- Can I shoot 600 to 1000yds?
If Wilson Combat and Bison Armory can call their barrels match grade we can damn sure call our barrels "AR match grade" The production barrels we sell for hunters and rec shooters are not made to shoot 600 or 1000 yds. I am not a used car salesman so I'm not going to lie in order to sell a barrel. Very very few people actually shoot that distance and those that do use a high end real "benchrest match grade" barrel like Krieger, Bartlein or Broughton. Our Socom 556 and 20" 556 barrels are very accurate with 69 and 77gr SMKs and they can be shot at 600 but If I was really going to shoot competition at 600+ yds I would use a purpose built barrel and not use a lightweight hunting barrel and be disappointed because of trying to do something that it wasn't designed to do. Buy the right tool for the job.
- Best mags for the 6.8
#1- Best mags for use with factory ammo-Barrett, they are only avail in hi cap 30 round mags. Great quality, apx $45
#2-PRI Gen 1 (old style, non-waffle)if you can find them(Precision Reflex inc), they allow loading to 2.3" very sturdy but no longer made.
#3 ASC- Stoner, Stag and others are rebranded ASC mags...the old CP mags.
- Scope mounts & accuracy
DO NOT mount 1 scope mount on the receiver and 1 on the handguard accuracy will be poor due to flex in the handguard. Use the proper cantilever scope mount and torque to 15 inch lbs, not ft lbs. Squeeze the trigger and follow through(hold the trigger back, do not allow it to reset until the bullet contacts the target)to get the best accuracy. Use a good sand bag or rest on a stable platform not the hood or tailgate of the truck.
Best accuracy is usually found when the brass is close to the chamber size. When setting up your resize die do not simply follow the instructions on the dies set. Try to adjust the die where it sizes (shoulder location)the brass .002-.004 under the chamber size. Screw the die up 1/4 turn above the shell holder and size a piece. Try it in the chamber, if it doesn't fit screw the die down 1/16th turn. Repeat until the unloaded brass fits and the bolt locks behind it. Size and try several pieces to make sure the size is correct before loading any, pulling bullets isn't fun.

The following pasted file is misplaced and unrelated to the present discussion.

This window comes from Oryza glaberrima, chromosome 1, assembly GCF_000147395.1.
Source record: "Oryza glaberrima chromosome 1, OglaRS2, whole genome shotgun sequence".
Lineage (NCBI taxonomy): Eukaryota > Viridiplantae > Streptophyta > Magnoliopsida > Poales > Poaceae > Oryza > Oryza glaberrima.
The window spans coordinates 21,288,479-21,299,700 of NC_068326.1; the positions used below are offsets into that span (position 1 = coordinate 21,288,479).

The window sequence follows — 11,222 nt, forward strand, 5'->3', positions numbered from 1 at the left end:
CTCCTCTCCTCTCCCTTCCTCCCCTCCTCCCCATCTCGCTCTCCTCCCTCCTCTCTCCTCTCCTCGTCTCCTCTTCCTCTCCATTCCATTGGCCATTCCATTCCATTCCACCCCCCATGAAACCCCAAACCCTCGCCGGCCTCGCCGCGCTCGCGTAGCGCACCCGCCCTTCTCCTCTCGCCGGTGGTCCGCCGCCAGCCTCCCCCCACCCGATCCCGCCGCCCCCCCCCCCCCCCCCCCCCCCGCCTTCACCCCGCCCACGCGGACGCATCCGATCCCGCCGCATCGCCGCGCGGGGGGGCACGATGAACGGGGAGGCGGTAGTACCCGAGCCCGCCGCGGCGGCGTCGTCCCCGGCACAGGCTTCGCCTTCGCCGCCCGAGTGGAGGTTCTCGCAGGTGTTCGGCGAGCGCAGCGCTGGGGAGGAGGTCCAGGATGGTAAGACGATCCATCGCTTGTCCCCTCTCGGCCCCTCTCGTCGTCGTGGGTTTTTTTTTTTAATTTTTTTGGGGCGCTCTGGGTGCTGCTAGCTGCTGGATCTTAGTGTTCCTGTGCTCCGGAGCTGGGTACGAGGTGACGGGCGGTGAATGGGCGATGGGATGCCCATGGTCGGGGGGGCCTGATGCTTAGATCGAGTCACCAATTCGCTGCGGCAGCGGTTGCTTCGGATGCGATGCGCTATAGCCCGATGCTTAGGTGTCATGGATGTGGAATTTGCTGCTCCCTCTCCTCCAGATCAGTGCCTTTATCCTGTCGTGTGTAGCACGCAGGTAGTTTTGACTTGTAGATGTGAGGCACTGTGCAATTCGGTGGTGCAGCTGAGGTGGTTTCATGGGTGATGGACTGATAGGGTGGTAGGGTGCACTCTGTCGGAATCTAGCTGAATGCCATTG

- will you work on my upper or rifle?
No, we are not set up as a smithing shop.
We do not flute customer owned barrels.
ADCO's primary business is smithing try them.
- do you have reloading data for the 6.8? which bullets work?
Reloading data can be found at most powder manufacturers web sites. If you are an experienced reloader you can get much more velocity with careful loading.
The Speer 90gr TNT and Hornady 110gr HPBT seem to be accurate in every barrel I have shot or made.
To get the best accuracy requires hand loading to an OAL of 2.295- 2.3" except when shooting the Hornady 110HPBT (try it at 2.258") Pri mags allow loading to 2.295". We recommend the use of CCI 41 primers, CCI 450 or Wolf Magnum primers, any erosion to the bolt face by the use of other primers will not be covered under warranty.
- Can I use 5.56 mags in my XXX rifle?
No, the 7.62x39 requires 7.62x39 mags, the 5.45x39 use 5.45 mags, the 6.8 needs 6.8 mags.
In general most cartridges require a special mag except the 6mmx45 or other cartridges based on the .223/5.56
- cartridge stuck in chamber-
Just an FYI- If you have a cartridge stuck in the chamber and can't get it out by pulling on the charge handle do NOT stomp or beat on the charge handle. Mortaring(tap butt on ground while pulling charge handle) may be the military way but there is another way. Stick a big flat blade screw driver up through the mag well and place the blade between the front of the carrier and the barrel extension and twist it.
- FYI- overgassed barrel- adjustable gas block
If you have a firearm that is overgassed check out Black River Tactical's gas block with inserts to change the port size.- http://www.blackrivertactical.com/store.html#!/~/product/category=2710008&id=18000700 This IMO is the proper way to change the port size instead of a set screw that over time burns away.
DO NOT USE bullets that are larger than .277" in these 6.8 barrels, 99.9% of all .270/6.8 bullets made are .277" diameter. The chambers were designed for .277" bullets and all 6.8 barrels have a .277" bore so bullets larger than .277" will cause excess pressure and increased copper fouling. It seems some Cavity Back bullets are .278" and on top of that they are solid copper so check the diameter of the bullets before using them.
CURRENT SHIPPING TIMES 3-4 BUSINESS DAYS
AR Performance (ARP)
Hi performance 5.56 & 6.8 SPC barrels and parts since 2007
The best way to contact is by email
Phone: 786-782-8209 8am-5pm eastern time M- Fri only
Sorry we do not export anything and do not have a storefront. Everything must be purchased online.